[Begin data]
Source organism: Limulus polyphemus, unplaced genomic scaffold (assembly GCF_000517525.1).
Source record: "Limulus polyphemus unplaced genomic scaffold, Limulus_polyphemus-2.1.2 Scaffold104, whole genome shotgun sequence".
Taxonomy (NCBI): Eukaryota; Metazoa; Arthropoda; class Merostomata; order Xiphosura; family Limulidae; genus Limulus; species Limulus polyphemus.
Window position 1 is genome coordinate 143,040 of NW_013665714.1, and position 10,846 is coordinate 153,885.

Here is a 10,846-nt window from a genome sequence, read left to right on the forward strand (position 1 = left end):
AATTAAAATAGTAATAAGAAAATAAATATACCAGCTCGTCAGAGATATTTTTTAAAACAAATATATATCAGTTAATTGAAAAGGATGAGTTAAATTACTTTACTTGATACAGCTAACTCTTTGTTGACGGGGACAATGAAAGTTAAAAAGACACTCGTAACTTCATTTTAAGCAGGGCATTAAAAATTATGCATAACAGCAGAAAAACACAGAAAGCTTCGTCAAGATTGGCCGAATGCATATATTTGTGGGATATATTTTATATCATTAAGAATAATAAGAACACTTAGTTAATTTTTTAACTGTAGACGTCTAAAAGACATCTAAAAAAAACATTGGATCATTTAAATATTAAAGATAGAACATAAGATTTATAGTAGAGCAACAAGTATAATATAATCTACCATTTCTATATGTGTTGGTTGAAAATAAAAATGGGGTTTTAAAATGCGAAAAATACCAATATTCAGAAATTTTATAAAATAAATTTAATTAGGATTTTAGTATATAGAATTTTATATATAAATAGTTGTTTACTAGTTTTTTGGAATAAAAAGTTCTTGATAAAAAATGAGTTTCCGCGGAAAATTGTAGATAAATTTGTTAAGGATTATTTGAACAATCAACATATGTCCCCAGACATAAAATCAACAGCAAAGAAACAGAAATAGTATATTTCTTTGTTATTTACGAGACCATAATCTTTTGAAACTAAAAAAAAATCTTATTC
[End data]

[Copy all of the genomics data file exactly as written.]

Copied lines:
Source organism: Limulus polyphemus, unplaced genomic scaffold (assembly GCF_000517525.1).
Source record: "Limulus polyphemus unplaced genomic scaffold, Limulus_polyphemus-2.1.2 Scaffold104, whole genome shotgun sequence".
Taxonomy (NCBI): Eukaryota; Metazoa; Arthropoda; class Merostomata; order Xiphosura; family Limulidae; genus Limulus; species Limulus polyphemus.
Window position 1 is genome coordinate 143,040 of NW_013665714.1, and position 10,846 is coordinate 153,885.

Here is a 10,846-nt window from a genome sequence, read left to right on the forward strand (position 1 = left end):
AATTAAAATAGTAATAAGAAAATAAATATACCAGCTCGTCAGAGATATTTTTTAAAACAAATATATATCAGTTAATTGAAAAGGATGAGTTAAATTACTTTACTTGATACAGCTAACTCTTTGTTGACGGGGACAATGAAAGTTAAAAAGACACTCGTAACTTCATTTTAAGCAGGGCATTAAAAATTATGCATAACAGCAGAAAAACACAGAAAGCTTCGTCAAGATTGGCCGAATGCATATATTTGTGGGATATATTTTATATCATTAAGAATAATAAGAACACTTAGTTAATTTTTTAACTGTAGACGTCTAAAAGACATCTAAAAAAAACATTGGATCATTTAAATATTAAAGATAGAACATAAGATTTATAGTAGAGCAACAAGTATAATATAATCTACCATTTCTATATGTGTTGGTTGAAAATAAAAATGGGGTTTTAAAATGCGAAAAATACCAATATTCAGAAATTTTATAAAATAAATTTAATTAGGATTTTAGTATATAGAATTTTATATATAAATAGTTGTTTACTAGTTTTTTGGAATAAAAAGTTCTTGATAAAAAATGAGTTTCCGCGGAAAATTGTAGATAAATTTGTTAAGGATTATTTGAACAATCAACATATGTCCCCAGACATAAAATCAACAGCAAAGAAACAGAAATAGTATATTTCTTTGTTATTTACGAGACCATAATCTTTTGAAACTAAAAAAAAATCTTATTC